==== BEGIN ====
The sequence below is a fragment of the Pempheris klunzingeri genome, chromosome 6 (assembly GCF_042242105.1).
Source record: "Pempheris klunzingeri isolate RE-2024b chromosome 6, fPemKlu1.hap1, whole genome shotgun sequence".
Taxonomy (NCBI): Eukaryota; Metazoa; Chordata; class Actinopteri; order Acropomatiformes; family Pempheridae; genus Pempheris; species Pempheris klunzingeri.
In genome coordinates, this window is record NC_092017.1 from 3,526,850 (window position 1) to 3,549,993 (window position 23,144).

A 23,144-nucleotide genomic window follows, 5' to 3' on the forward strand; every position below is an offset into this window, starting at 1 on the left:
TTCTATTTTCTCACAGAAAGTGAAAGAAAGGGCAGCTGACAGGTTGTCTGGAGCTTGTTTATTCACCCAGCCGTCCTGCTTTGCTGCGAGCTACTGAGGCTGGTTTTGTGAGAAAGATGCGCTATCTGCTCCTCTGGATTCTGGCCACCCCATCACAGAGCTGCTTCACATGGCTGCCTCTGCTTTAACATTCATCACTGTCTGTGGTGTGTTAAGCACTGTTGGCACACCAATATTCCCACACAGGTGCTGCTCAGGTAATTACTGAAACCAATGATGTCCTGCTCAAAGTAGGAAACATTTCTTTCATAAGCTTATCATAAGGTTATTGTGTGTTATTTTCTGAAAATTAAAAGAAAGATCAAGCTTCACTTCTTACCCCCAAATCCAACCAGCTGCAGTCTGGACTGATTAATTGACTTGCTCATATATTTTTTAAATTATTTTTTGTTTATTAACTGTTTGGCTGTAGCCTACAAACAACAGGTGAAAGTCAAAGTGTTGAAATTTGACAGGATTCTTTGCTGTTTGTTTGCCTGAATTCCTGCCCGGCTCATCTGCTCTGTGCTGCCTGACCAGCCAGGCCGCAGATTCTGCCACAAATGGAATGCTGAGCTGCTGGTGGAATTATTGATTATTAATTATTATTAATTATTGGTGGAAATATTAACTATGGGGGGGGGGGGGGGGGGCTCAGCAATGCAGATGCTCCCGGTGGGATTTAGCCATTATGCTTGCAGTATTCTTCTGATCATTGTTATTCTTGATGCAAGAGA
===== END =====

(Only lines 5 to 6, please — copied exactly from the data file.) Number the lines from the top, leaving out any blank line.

A 23,144-nucleotide genomic window follows, 5' to 3' on the forward strand; every position below is an offset into this window, starting at 1 on the left:
TTCTATTTTCTCACAGAAAGTGAAAGAAAGGGCAGCTGACAGGTTGTCTGGAGCTTGTTTATTCACCCAGCCGTCCTGCTTTGCTGCGAGCTACTGAGGCTGGTTTTGTGAGAAAGATGCGCTATCTGCTCCTCTGGATTCTGGCCACCCCATCACAGAGCTGCTTCACATGGCTGCCTCTGCTTTAACATTCATCACTGTCTGTGGTGTGTTAAGCACTGTTGGCACACCAATATTCCCACACAGGTGCTGCTCAGGTAATTACTGAAACCAATGATGTCCTGCTCAAAGTAGGAAACATTTCTTTCATAAGCTTATCATAAGGTTATTGTGTGTTATTTTCTGAAAATTAAAAGAAAGATCAAGCTTCACTTCTTACCCCCAAATCCAACCAGCTGCAGTCTGGACTGATTAATTGACTTGCTCATATATTTTTTAAATTATTTTTTGTTTATTAACTGTTTGGCTGTAGCCTACAAACAACAGGTGAAAGTCAAAGTGTTGAAATTTGACAGGATTCTTTGCTGTTTGTTTGCCTGAATTCCTGCCCGGCTCATCTGCTCTGTGCTGCCTGACCAGCCAGGCCGCAGATTCTGCCACAAATGGAATGCTGAGCTGCTGGTGGAATTATTGATTATTAATTATTATTAATTATTGGTGGAAATATTAACTATGGGGGGGGGGGGGGGGGGCTCAGCAATGCAGATGCTCCCGGTGGGATTTAGCCATTATGCTTGCAGTATTCTTCTGATCATTGTTATTCTTGATGCAAGAGA